That looks like a bad decision less than a week after the New York Giants lost their Wild Card Game to the Green Bay Packers at Lambeau Field. Beckham and some of his New York teammates spent some time on a boat in Miami, a crime that apparently caused them to lose some height or forget how to catch footballs according to some critics. In the aftermath, the electric 24-year-old wideout dropped what should’ve been a touchdown in the first quarter of the postseason contest, and finished the evening with only four catches for 28 yards.
That’s not good.
Think whatever you want about Beckham’s off-the-field actions and life away from football. I can assure you Beckham and other Giants aren’t the only players in history to spend an off-day down in South Beach less than a week before a football game. Moreover, Beckham punching a hole in a locker room wall after losing the first playoff game of his brief career doesn’t bother me one bit. Beckham needs to handle losing better, yes, but that he hates losing makes him that much better a competitor in my eyes.
With all that said, this is not about anything that happened after Week 17 of the regular season. The MVP award allegedly goes to the man deemed to be the most valuable asset to his team from the opening week of the campaign through the final down of Week 17. Quarterbacks earn the honor more often than not these days. QBs are the CEOs of their teams and the faces of franchises, after all.
It was the week before Christmas Day when Anthony Sulla-Heffinger of Yahoo! Sports suggested Beckham deserved consideration for MVP. Heading into the start of Week 16, Beckham, Sulla-Heffinger pointed out, was in the top five in multiple receiving categories, and thus the argument could be made he was the undisputed best player at his position.
Odds are you probably know Beckham caught 101 passes and had 10 touchdowns during the campaign. According to ESPN, Beckham finished the regular season sixth in yards after the catch (524). Scott Barrett of Pro Football Focus offered two other pieces of information that showed how important Beckham was to Eli Manning and the New York offense this past fall:
Odell Beckham Jr. leads all of 120 wide receivers (min. 15 receptions) in missed tackles forced per reception.
Dan Schneier of 247Sports.com, who referred to Beckham as a “darkhorse MVP candidate” in December, explained that Beckham led the NFL in receiving yards (814) and touchdowns (9) from Weeks 6 to 15.
It’s little coincidence that the Giants found their form as Beckham caught fire. New York’s win over Baltimore back on Oct. 16 started a run during which the Giants won six-straight games and eight of nine contests. Beckham also stood out during the loss to the Philadelphia Eagles on Dec. 22, catching 11 of his 20 targets for 150 yards.
Beckham was more than New York’s best offensive player for a large chunk of the year. He was the team’s offense, and he helped overshadow the harsh reality that Manning had a rough year. The two-time Super Bowl champion and two-time Super Bowl MVP threw only 26 touchdowns—his fewest in three seasons—and he was intercepted 16 times.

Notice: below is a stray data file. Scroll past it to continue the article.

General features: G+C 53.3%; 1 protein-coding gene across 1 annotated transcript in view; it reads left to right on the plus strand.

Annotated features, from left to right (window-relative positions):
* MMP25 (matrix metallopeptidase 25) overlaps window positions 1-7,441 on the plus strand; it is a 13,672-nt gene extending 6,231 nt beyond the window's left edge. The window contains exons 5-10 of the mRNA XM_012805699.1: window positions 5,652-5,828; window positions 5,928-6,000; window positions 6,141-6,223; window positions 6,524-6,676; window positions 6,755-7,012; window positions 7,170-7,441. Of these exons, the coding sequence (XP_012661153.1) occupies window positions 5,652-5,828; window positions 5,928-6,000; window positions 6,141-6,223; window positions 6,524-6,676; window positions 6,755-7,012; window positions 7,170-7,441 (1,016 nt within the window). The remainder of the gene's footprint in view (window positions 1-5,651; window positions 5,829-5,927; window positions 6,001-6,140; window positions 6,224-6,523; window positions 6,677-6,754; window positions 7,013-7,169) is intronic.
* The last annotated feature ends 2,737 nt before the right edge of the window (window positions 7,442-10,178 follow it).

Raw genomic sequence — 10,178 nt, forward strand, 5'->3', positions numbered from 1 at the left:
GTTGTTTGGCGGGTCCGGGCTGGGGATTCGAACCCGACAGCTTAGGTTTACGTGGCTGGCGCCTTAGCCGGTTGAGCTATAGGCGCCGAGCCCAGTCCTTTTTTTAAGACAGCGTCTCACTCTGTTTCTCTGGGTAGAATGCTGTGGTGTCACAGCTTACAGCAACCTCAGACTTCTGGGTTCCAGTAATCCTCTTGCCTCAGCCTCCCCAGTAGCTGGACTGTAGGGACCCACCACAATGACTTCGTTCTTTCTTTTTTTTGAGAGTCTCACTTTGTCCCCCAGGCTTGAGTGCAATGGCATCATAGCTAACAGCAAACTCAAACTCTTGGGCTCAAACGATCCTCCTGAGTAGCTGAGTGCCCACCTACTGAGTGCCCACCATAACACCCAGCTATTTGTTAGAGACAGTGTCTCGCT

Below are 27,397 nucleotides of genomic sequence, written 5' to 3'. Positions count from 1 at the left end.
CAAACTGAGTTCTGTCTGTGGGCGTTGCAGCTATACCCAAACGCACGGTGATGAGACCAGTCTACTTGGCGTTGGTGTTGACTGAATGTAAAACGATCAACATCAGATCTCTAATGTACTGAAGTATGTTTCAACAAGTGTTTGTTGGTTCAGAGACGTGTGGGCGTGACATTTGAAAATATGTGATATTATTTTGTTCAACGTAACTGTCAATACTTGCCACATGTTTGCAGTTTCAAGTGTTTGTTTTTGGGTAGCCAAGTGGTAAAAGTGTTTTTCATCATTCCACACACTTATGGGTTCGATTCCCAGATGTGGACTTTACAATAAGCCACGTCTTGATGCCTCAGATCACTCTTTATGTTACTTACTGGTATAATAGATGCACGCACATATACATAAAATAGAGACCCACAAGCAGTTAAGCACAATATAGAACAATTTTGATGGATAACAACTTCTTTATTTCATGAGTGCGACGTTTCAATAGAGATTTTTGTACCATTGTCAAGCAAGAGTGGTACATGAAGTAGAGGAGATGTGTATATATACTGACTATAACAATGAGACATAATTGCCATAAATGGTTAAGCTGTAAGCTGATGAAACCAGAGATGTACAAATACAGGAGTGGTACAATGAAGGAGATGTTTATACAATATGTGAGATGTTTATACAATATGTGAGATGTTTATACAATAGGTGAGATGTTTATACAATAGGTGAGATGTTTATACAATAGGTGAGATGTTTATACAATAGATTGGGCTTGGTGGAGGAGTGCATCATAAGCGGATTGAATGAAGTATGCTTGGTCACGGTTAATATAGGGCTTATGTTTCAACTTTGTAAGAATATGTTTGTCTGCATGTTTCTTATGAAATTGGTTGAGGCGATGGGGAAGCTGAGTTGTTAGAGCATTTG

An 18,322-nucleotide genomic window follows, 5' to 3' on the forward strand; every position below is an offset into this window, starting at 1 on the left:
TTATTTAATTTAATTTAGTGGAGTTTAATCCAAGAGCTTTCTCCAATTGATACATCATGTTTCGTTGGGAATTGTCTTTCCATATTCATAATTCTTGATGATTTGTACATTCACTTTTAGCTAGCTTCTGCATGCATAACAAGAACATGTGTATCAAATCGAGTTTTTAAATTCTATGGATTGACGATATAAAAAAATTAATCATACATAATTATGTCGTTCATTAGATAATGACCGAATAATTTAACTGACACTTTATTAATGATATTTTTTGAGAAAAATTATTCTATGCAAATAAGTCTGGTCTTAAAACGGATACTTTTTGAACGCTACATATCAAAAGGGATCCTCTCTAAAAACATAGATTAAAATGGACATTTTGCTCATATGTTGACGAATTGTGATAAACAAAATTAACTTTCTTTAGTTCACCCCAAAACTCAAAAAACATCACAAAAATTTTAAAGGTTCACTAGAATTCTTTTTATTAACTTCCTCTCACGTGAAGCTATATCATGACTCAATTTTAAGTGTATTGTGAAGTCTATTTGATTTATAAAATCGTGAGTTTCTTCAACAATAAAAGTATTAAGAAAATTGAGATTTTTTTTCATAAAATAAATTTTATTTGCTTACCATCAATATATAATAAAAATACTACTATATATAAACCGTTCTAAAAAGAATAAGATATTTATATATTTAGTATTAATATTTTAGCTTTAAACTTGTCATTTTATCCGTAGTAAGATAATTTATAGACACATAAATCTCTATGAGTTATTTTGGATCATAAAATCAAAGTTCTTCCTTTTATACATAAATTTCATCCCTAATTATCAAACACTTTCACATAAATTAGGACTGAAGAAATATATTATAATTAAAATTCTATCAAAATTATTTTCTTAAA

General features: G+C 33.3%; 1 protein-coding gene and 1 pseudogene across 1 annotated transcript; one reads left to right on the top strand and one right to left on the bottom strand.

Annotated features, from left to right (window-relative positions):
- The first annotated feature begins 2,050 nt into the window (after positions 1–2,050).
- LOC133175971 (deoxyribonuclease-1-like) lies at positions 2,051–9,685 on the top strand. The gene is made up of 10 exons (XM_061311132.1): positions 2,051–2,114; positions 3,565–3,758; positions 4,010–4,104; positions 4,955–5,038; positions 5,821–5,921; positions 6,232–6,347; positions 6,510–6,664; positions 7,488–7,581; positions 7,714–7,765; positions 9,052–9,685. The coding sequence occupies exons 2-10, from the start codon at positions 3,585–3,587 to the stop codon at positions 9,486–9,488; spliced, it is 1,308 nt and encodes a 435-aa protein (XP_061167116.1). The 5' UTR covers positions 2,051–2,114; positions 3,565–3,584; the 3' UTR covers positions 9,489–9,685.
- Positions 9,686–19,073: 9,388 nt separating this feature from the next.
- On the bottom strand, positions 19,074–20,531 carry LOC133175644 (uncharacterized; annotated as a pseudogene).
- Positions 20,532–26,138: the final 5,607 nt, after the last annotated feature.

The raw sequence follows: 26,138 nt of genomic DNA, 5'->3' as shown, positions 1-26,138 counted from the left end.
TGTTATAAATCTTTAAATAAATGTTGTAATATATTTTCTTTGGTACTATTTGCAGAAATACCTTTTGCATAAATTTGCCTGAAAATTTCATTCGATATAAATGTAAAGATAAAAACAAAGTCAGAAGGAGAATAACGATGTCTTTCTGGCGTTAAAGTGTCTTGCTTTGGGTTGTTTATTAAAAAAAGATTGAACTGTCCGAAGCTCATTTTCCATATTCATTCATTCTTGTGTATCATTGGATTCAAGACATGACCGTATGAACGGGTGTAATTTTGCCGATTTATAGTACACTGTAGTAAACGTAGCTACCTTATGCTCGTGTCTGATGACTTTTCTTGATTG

One should also examine other parts of the New York offense before dismissing the idea Beckham deserves MVP votes. The Giants were 29th in total rushing after accumulating a paltry 1,412 yards on the ground as a team. New York had only six rushing scores, good for dead last in the league.
Rookie wide receiver Sterling Shepard impressed in his debut season, finishing the year with eight scores and 65 receptions. It cannot be ignored, however, that Beckham’s presence on the field routinely made life easier for the first-year pro.
New York’s defense improved throughout the year, and safety Landon Collins established himself as a legitimate Defensive Player of the Year candidate. One reason passionate Big Blue supporters are so disappointed the club’s offense couldn’t deliver scores during the opening half-hour of the playoff game at the Packers was because the defense shut Aaron Rodgers and the Green Bay offense down for most of the first half. The Giants had a championship defense as of the morning of Jan. 8.
Let’s not, however, ignore the NFL is a league that rewards pass-happy offenses. From spot-foul pass interference penalties to rules that protect quarterbacks, passing attacks are more important today than ever before. Ask the Denver Broncos if they could go back to last March and convince the shell of Peyton Manning to hang around one more year “just in case.”
The Giants finished the season 11-5, two games behind the Dallas Cowboys in the NFC East standings. Only the Atlanta Falcons matched New York’s record among NFC clubs, meaning the Giants, were at worst third-best in the conference before the start of the playoffs—by record, at least.
The Giants are 5-3 in games in which Beckham has a score of 60 yards or more, including 3-0 this year. Two of the touchdowns this year were game-winners in the fourth quarter of games in which the Giants won by less than four points.
Beckham’s value to the Giants, it turns out, may be a three-game swing in the standings.
Realistically, there’s no chance Beckham wins MVP for the 2016 season. It’s not happening. Tom Brady or Derek Carr or Matt Ryan or some other quarterback will win the award. That’s fine. I voted Beckham for MVP, and nothing that has happened since Jan. 1 makes me regret that decision.